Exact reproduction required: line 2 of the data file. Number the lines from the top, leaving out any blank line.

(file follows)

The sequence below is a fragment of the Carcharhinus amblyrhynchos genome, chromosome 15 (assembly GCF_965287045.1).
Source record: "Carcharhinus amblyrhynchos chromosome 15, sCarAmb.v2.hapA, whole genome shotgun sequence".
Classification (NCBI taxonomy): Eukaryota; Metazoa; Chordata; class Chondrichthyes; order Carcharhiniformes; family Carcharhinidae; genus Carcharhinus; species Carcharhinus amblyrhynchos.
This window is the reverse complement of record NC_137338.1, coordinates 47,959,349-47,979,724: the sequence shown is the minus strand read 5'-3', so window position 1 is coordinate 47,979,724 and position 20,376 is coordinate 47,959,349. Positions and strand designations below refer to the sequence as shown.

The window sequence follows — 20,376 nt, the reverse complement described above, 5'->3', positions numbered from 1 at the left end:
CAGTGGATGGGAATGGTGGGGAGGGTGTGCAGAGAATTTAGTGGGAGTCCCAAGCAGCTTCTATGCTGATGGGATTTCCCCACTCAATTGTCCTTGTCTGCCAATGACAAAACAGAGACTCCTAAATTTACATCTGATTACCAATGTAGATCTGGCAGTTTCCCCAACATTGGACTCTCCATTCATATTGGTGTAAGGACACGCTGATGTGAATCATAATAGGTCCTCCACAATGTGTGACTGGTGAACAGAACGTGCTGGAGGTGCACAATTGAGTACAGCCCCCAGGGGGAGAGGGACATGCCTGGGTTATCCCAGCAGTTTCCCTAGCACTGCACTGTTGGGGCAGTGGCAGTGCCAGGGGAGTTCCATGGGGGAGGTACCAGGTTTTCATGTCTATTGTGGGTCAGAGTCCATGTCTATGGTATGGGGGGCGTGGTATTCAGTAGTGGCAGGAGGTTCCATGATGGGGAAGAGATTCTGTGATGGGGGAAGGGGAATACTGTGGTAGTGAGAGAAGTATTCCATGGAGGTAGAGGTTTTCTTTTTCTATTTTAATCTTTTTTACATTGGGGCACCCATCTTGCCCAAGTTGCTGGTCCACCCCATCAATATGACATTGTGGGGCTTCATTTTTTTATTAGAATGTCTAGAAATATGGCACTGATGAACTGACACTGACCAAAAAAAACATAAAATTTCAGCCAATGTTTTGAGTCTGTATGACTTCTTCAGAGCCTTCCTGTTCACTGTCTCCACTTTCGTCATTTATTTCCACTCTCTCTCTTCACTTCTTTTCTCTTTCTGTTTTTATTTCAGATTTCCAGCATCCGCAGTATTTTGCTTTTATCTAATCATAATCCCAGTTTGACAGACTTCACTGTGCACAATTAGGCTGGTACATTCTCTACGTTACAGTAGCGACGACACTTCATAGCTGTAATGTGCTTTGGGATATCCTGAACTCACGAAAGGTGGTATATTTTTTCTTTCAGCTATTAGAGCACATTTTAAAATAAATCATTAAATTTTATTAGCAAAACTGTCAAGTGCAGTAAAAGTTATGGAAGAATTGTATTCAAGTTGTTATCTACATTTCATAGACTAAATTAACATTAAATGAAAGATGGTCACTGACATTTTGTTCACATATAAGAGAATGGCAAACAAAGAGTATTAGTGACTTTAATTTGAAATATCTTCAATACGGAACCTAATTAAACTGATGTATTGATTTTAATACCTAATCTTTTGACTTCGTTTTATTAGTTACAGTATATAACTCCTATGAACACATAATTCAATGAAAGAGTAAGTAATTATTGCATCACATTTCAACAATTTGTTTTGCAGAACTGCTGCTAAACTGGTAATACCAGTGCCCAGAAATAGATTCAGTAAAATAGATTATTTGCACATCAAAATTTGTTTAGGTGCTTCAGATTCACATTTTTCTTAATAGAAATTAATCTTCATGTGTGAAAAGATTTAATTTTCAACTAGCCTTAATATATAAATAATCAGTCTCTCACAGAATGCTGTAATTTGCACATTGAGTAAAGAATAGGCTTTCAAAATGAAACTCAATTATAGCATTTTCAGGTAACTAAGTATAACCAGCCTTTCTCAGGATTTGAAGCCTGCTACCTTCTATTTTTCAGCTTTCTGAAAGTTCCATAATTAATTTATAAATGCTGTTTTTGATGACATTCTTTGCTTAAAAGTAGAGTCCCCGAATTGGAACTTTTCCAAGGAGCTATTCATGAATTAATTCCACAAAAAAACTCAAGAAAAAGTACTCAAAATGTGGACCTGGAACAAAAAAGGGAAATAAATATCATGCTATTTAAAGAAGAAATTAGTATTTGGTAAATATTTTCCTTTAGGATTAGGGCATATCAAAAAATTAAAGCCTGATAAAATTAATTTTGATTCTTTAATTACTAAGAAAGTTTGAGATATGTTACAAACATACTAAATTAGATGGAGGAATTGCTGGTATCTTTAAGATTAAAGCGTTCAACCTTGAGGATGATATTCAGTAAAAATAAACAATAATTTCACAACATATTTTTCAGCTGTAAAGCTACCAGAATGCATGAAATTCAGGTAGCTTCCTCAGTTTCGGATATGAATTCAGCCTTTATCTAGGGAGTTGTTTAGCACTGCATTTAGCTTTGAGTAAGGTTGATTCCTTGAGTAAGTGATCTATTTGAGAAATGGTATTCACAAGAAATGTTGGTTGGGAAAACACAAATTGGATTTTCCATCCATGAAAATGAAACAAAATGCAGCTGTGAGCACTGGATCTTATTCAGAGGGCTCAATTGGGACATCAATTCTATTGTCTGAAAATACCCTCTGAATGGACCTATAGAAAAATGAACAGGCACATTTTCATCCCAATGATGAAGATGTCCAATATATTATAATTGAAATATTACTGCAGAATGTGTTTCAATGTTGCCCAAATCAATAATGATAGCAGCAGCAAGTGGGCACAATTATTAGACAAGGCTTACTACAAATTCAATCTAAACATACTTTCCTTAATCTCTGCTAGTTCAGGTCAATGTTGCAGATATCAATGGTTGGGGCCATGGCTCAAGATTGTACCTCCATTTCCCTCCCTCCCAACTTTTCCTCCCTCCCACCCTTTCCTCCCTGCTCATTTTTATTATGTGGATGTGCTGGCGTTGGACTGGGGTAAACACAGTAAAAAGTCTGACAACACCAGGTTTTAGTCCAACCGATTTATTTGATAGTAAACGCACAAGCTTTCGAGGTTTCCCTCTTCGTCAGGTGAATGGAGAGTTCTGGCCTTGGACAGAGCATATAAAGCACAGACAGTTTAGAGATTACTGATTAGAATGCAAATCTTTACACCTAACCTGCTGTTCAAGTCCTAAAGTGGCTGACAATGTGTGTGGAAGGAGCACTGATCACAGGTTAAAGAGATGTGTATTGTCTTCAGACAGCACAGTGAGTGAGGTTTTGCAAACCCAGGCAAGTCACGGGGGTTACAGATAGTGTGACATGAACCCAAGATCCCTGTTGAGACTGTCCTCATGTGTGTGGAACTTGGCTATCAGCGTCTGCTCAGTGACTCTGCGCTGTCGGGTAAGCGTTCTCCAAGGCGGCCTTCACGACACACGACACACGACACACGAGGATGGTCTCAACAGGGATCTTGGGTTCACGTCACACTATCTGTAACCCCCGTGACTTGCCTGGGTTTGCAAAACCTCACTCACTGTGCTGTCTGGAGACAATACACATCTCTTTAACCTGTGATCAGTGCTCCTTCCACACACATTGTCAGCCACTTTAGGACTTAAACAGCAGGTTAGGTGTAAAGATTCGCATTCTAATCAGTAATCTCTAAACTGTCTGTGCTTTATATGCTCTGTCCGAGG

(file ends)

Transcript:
Source record: "Carcharhinus amblyrhynchos chromosome 15, sCarAmb.v2.hapA, whole genome shotgun sequence".